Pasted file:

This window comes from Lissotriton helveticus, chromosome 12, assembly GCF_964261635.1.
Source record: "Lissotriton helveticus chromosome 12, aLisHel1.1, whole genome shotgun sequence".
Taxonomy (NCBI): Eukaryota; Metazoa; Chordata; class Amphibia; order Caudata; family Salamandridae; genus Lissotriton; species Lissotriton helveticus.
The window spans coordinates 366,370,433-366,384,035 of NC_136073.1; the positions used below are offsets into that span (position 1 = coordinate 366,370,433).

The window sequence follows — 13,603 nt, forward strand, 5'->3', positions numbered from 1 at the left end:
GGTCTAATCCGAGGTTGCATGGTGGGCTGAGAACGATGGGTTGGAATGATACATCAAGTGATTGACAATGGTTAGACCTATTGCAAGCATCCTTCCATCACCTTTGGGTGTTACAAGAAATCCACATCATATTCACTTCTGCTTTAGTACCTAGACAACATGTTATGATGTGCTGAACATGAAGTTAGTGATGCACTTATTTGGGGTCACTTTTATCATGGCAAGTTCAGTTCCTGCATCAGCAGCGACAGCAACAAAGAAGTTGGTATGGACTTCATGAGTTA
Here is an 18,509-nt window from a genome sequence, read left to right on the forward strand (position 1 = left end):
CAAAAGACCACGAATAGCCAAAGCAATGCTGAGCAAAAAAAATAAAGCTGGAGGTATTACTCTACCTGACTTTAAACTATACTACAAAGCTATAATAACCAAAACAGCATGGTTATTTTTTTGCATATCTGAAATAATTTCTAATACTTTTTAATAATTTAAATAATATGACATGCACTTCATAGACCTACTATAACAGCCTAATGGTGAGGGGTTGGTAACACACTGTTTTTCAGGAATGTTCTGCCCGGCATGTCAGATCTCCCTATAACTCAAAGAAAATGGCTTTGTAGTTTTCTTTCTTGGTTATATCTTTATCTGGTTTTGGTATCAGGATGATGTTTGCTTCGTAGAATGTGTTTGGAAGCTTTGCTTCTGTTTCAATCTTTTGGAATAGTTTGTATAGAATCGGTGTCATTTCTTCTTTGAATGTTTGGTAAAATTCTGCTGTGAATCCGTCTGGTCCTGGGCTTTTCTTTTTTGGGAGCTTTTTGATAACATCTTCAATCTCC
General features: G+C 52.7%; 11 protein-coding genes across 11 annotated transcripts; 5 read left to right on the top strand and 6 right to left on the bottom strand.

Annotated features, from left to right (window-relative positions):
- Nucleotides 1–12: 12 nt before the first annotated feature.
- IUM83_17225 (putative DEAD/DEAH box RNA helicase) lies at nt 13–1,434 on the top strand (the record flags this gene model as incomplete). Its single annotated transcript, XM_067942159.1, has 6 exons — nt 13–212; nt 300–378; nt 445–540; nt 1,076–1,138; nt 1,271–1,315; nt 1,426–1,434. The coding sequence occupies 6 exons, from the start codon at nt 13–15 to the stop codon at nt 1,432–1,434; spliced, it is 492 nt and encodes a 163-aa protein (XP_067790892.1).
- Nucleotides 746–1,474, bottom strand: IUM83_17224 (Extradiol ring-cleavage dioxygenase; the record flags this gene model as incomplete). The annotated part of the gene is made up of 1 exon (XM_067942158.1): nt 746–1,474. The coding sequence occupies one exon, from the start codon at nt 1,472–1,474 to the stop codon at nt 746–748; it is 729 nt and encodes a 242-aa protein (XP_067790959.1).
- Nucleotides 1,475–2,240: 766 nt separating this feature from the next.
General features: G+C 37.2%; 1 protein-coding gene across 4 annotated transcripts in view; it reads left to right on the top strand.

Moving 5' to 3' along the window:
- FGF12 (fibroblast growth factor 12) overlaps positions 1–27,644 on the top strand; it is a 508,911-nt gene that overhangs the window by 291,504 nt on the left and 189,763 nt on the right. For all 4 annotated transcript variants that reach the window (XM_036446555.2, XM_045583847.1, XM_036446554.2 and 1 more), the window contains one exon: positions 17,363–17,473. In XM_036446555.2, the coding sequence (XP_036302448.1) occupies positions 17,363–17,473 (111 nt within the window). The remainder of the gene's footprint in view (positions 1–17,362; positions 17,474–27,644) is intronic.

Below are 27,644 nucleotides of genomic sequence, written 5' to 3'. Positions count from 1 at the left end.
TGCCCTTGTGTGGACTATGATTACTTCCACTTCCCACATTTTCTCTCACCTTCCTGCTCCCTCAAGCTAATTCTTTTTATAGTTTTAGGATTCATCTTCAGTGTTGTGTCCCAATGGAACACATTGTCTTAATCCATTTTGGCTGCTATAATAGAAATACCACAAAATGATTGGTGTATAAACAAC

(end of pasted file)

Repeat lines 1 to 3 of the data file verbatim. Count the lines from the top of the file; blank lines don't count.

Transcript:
This window comes from Lissotriton helveticus, chromosome 12, assembly GCF_964261635.1.
Source record: "Lissotriton helveticus chromosome 12, aLisHel1.1, whole genome shotgun sequence".
Taxonomy (NCBI): Eukaryota; Metazoa; Chordata; class Amphibia; order Caudata; family Salamandridae; genus Lissotriton; species Lissotriton helveticus.